How Fast do Electric Bikes Go?

How fast do electric bikes go

Ever wondered how fast do electric bikes go? Especially, when starting off, you may have heard the buzz that electric bikes can travel at astonishing speeds, which is not exactly so true.

Look, just like riders, electric bikes also show up in all different forms; from varied wheel sizes to wide-ranging speeds and even comfort levels. You would even say any old-style second-hand e bike can end up going really fast at full tilt.

The truth is, most electric bicycles are not designed for high speeds; they’re meant for assistance in attaining and sustaining higher speeds for commuting or enhancing the freedom of ebiking for those who might not be able to realize it under their own power.

Besides, electric bikes are widely restricted in the maximum motor assist they can provide. In Europe, for instance, an electric bike can possess a maximum power of 250 watts, allowing for speeds up to 25 kilometers per hour.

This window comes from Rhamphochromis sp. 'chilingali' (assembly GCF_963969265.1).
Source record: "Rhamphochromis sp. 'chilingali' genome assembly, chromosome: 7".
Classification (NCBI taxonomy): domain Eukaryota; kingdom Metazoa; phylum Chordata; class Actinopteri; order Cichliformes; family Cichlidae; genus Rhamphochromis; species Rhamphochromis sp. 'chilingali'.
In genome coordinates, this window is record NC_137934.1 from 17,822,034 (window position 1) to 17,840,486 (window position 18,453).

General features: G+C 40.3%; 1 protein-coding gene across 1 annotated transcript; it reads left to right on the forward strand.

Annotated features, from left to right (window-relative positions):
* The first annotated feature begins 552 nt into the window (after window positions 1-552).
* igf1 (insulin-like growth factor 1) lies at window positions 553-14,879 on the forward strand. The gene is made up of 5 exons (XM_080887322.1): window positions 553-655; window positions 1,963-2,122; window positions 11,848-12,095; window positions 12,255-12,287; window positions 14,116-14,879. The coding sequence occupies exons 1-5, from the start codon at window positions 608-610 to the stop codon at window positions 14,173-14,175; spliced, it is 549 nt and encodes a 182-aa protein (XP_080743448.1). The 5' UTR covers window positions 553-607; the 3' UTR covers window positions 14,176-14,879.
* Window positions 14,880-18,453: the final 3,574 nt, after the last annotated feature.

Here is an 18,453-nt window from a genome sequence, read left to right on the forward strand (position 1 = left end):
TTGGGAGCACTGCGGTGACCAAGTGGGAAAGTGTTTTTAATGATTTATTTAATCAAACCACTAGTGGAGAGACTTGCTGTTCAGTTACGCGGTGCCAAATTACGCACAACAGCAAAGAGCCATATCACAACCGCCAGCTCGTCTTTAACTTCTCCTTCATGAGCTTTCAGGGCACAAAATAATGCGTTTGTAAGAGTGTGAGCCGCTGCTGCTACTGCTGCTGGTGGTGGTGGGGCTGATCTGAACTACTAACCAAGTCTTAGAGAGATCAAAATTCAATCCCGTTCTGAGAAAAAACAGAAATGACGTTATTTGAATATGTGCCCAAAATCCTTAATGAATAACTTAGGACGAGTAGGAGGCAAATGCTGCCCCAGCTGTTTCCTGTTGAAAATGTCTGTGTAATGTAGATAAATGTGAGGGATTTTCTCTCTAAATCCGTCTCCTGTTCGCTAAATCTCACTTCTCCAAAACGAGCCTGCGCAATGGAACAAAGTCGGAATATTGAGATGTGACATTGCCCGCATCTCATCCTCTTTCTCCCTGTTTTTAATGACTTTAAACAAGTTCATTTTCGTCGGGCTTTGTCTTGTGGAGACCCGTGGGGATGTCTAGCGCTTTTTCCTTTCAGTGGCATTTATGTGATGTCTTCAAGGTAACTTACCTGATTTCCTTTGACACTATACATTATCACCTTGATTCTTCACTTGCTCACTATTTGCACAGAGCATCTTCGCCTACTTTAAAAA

In the US, the Consumer Product Safety Act (CPSA) defines a “low-speed e bike” as a vehicle featuring fully usable pedals, a motor not exceeding 750W, and a top speed of 20 mph or 32 km/h.

So, How Fast can An Electric Bike Go?

So, How Fast can An Electric Bike Go

Fundamentally speaking, an average electric bike can be as fast as 20 mph. That said, however, electric bikes can only go as fast as 28 mph, and do not go beyond this figure. Even the most powerful models will only limit their motor assist to 28 miles per hour.

In addition to that, how fast electric bikes go will depend on other many factors including legislation, weight, e bike motors (e bike class), and your pumping ability.